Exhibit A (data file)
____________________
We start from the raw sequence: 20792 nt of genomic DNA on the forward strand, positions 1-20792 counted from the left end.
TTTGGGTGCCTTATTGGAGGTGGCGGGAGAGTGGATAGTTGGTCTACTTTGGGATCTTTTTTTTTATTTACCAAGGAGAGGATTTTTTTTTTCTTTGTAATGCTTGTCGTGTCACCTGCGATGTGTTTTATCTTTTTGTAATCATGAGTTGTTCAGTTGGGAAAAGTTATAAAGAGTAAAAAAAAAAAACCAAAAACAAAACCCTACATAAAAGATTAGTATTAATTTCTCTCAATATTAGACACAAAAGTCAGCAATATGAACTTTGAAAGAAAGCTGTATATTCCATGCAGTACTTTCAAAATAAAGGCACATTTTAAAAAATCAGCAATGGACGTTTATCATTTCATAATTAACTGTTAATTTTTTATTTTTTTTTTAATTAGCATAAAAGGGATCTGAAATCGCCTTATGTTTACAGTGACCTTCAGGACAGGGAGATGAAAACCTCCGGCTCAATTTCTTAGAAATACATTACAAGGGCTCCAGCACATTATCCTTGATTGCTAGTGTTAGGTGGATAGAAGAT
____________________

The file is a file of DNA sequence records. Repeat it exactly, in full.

We start from the raw sequence: 20792 nt of genomic DNA on the forward strand, positions 1-20792 counted from the left end.
TTTGGGTGCCTTATTGGAGGTGGCGGGAGAGTGGATAGTTGGTCTACTTTGGGATCTTTTTTTTTATTTACCAAGGAGAGGATTTTTTTTTTCTTTGTAATGCTTGTCGTGTCACCTGCGATGTGTTTTATCTTTTTGTAATCATGAGTTGTTCAGTTGGGAAAAGTTATAAAGAGTAAAAAAAAAAAACCAAAAACAAAACCCTACATAAAAGATTAGTATTAATTTCTCTCAATATTAGACACAAAAGTCAGCAATATGAACTTTGAAAGAAAGCTGTATATTCCATGCAGTACTTTCAAAATAAAGGCACATTTTAAAAAATCAGCAATGGACGTTTATCATTTCATAATTAACTGTTAATTTTTTATTTTTTTTTTAATTAGCATAAAAGGGATCTGAAATCGCCTTATGTTTACAGTGACCTTCAGGACAGGGAGATGAAAACCTCCGGCTCAATTTCTTAGAAATACATTACAAGGGCTCCAGCACATTATCCTTGATTGCTAGTGTTAGGTGGATAGAAGAT